By Jonny Lupsha, Wondrium Staff Writer
Filmmakers captured wild mountain gorillas in Uganda singing duet-like songs, LiveScience reported. They used a robotic gorilla look-alike to capture the behavior for the first time in history. Mountain gorilla behavior is often like our own.
Filmmakers used a robotic “spy gorilla” to capture mountain gorilla behavior for a PBS documentary called Nature: Spy in the Wild 2. The documentary is a sequel to a 2017 program that used similar techniques to film animals’ natural behaviors when cameras and humans are far less obvious. Even more spectacular than the technique is what they recorded.
“Footage of the singing gorillas is featured in the first episode of Spy in the Wild 2 and shows the apes reclining amid dense foliage in a sanctuary in Uganda,” the LiveScience article said. “As they munched on leaves and stems, they hummed to themselves in contentment, accompanying their vegetarian meal with a vocal ‘chorus of appreciation,’ according to the episode’s narrator.”
Mountain gorillas are endangered, but their behaviors have been well-documented—and they share other traits with us besides singing.
The planet’s great apes feature prominently in observational safaris in Uganda, Rwanda, and the Democratic Republic of the Congo. Gorillas are among them.
“There are two separate species of gorilla: the western gorilla and the eastern gorilla,” said James Currie, host of Nikon’s Birding Adventures TV. “The mountain gorilla and the Grauer’s gorilla belong to the eastern species, and the western lowland gorilla and the Cross River gorilla belong to the western species. The gorillas we see in the highlands of these countries are the mountain gorillas, and they are considered endangered.”
Currie added that the differences between mountain gorillas and Grauer’s gorillas are subtle. Grauer’s gorillas have slightly larger hands and shorter muzzles; whereas, mountain gorillas have longer hair and larger facial features. Additionally, Grauer’s gorillas spend their time in the trees, while mountain gorillas stick to the ground.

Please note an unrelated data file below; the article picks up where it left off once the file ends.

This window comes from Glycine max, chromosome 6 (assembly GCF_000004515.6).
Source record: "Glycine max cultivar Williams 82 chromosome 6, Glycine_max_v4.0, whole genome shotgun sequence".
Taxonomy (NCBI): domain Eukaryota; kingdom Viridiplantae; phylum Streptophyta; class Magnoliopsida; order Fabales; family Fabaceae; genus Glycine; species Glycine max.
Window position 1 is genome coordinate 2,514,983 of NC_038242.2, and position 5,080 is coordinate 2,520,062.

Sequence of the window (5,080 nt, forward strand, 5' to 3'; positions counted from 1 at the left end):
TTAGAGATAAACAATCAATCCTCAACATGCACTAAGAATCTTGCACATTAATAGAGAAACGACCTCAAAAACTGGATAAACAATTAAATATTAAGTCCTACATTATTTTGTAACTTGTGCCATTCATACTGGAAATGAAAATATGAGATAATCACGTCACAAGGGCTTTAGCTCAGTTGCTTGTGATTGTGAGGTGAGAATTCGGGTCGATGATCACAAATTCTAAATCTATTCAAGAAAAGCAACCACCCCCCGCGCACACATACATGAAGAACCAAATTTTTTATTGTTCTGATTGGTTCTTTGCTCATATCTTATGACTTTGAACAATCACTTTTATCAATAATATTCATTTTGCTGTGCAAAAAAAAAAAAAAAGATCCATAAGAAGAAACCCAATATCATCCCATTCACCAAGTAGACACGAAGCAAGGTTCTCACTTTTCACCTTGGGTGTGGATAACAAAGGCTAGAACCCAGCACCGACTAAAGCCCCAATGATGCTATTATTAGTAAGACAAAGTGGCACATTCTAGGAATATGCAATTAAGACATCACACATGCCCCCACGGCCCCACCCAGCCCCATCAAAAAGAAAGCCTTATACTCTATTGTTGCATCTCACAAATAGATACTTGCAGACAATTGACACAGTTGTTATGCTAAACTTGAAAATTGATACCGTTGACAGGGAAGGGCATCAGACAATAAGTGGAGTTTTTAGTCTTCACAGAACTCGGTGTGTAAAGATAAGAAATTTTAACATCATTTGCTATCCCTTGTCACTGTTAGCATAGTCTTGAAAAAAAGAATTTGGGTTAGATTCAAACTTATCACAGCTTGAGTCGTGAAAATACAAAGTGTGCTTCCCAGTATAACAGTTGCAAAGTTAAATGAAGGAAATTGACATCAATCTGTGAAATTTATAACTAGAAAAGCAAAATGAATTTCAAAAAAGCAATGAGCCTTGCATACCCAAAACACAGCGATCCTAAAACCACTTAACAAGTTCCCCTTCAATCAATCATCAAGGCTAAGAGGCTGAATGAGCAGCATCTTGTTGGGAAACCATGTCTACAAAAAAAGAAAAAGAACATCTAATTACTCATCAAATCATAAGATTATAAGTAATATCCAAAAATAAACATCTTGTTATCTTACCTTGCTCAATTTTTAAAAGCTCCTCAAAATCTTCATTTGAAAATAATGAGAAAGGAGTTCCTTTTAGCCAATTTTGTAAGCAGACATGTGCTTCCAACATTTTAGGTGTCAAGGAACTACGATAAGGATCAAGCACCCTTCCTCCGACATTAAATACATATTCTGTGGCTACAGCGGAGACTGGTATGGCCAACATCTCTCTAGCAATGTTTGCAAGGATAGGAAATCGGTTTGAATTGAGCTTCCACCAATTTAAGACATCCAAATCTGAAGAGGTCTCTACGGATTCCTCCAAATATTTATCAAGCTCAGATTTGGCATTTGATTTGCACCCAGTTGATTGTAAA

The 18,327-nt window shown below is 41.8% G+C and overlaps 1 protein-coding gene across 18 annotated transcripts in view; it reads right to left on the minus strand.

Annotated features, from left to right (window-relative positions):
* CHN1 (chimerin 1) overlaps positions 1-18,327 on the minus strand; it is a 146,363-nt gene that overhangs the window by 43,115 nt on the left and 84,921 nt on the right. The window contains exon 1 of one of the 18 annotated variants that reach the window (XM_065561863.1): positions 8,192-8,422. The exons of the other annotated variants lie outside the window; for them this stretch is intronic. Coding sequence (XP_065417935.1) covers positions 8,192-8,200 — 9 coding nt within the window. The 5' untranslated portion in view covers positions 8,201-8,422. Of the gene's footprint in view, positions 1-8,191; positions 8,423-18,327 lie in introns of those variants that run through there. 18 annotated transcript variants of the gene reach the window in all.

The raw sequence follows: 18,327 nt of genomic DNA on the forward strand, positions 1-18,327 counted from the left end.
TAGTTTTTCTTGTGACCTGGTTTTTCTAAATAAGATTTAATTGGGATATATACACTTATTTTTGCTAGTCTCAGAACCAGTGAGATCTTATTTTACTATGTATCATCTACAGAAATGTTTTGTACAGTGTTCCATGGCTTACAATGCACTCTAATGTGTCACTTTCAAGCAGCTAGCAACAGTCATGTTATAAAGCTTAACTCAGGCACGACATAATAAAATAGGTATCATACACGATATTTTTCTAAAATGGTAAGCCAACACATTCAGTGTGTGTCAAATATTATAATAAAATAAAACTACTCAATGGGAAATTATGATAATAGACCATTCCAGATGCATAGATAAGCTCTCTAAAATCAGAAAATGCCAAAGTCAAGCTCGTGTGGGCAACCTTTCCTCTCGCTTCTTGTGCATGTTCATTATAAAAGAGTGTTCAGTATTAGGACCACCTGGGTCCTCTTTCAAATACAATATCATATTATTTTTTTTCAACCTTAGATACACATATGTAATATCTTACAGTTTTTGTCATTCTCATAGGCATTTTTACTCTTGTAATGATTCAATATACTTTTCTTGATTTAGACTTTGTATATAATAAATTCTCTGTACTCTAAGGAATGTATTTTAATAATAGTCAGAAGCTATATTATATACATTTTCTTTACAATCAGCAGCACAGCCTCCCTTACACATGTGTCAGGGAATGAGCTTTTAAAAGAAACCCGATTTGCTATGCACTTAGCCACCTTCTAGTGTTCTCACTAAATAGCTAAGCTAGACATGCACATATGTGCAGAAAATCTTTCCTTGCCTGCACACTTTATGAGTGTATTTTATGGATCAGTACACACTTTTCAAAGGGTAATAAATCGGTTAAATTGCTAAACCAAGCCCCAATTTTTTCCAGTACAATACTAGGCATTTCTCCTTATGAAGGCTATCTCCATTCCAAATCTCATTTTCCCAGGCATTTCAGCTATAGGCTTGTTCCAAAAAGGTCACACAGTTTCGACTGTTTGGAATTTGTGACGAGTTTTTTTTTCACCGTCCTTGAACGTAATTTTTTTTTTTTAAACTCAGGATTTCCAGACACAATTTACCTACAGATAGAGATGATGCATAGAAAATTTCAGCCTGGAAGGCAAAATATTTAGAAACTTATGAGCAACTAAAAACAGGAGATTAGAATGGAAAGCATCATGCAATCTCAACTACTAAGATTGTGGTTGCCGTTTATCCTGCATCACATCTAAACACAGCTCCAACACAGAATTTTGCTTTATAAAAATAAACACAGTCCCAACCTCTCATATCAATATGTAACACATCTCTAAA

Aside from singing, mountain gorillas exhibit a wide range of social behaviors, many of which were first documented by the late primatologist Dian Fossey.
“Mountain gorilla groups are led by a dominant male called a silverback, which can stand at 6 feet tall and can weigh as much as 400 pounds—sometimes even a little bit more,” Currie said. “The ‘silverback’ refers to the silver mantle of fur on the back of all mature male gorillas. The mantle is not specific to the dominant male of the group, so there might be a few males in the group with identifying silver pelts, but only one will be in charge.”
The dominant male has the right to mate with any females in the group that he wants; he also selects where they will move to eat and nest, Currie said. However, these privileges come with the responsibilities of protecting the group, especially his family. If the silverback dies, others may vie for his place.
“To keep genetic diversity strong, both males and females might leave their natal groups in search of new ones,” Currie said. “Males become dominant at around 12 to 14 years old, and females start giving birth around the age of 10, waiting around four years in between each infant. These babies are born as tiny, 5-pound bundles, not unlike humans, but they mature twice as fast—as the youngsters develop, they are as curious and playful as human toddlers, investigating and exploring with uncannily human-like tendencies.”
Gorillas’ social behaviors often compare to those of humans. Singing is just one of our qualities that overlap. Unfortunately, cameras have yet to capture any gorillas performing a guitar solo.
James Currie contributed to this article. Currie is a safari guide with the world-renowned company Wilderness Safaris. He holds a bachelor’s degree in African Languages from the University of Cape Town and a master’s degree in Sustainable Environmental Management from Middlesex University London.